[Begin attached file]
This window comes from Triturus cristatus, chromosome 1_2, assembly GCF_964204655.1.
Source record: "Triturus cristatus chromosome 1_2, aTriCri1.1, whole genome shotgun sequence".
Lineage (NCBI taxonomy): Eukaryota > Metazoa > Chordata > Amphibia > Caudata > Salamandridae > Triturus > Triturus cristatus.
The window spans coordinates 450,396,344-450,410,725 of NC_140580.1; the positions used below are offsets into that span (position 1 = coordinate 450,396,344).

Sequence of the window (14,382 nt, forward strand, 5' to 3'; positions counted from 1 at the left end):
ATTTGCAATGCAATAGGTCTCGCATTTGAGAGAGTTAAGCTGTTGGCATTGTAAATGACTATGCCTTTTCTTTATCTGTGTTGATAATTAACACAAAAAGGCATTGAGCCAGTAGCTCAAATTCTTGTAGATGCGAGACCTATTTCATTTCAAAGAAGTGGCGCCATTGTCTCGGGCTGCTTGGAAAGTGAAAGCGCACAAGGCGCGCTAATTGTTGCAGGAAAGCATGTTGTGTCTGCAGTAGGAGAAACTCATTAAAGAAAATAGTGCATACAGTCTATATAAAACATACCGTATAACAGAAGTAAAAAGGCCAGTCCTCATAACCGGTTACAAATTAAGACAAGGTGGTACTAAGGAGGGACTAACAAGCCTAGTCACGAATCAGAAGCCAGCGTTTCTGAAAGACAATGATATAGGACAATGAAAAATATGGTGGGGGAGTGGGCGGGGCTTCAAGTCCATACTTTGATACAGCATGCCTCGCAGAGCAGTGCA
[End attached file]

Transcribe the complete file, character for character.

This window comes from Triturus cristatus, chromosome 1_2, assembly GCF_964204655.1.
Source record: "Triturus cristatus chromosome 1_2, aTriCri1.1, whole genome shotgun sequence".
Lineage (NCBI taxonomy): Eukaryota > Metazoa > Chordata > Amphibia > Caudata > Salamandridae > Triturus > Triturus cristatus.
The window spans coordinates 450,396,344-450,410,725 of NC_140580.1; the positions used below are offsets into that span (position 1 = coordinate 450,396,344).

Sequence of the window (14,382 nt, forward strand, 5' to 3'; positions counted from 1 at the left end):
ATTTGCAATGCAATAGGTCTCGCATTTGAGAGAGTTAAGCTGTTGGCATTGTAAATGACTATGCCTTTTCTTTATCTGTGTTGATAATTAACACAAAAAGGCATTGAGCCAGTAGCTCAAATTCTTGTAGATGCGAGACCTATTTCATTTCAAAGAAGTGGCGCCATTGTCTCGGGCTGCTTGGAAAGTGAAAGCGCACAAGGCGCGCTAATTGTTGCAGGAAAGCATGTTGTGTCTGCAGTAGGAGAAACTCATTAAAGAAAATAGTGCATACAGTCTATATAAAACATACCGTATAACAGAAGTAAAAAGGCCAGTCCTCATAACCGGTTACAAATTAAGACAAGGTGGTACTAAGGAGGGACTAACAAGCCTAGTCACGAATCAGAAGCCAGCGTTTCTGAAAGACAATGATATAGGACAATGAAAAATATGGTGGGGGAGTGGGCGGGGCTTCAAGTCCATACTTTGATACAGCATGCCTCGCAGAGCAGTGCA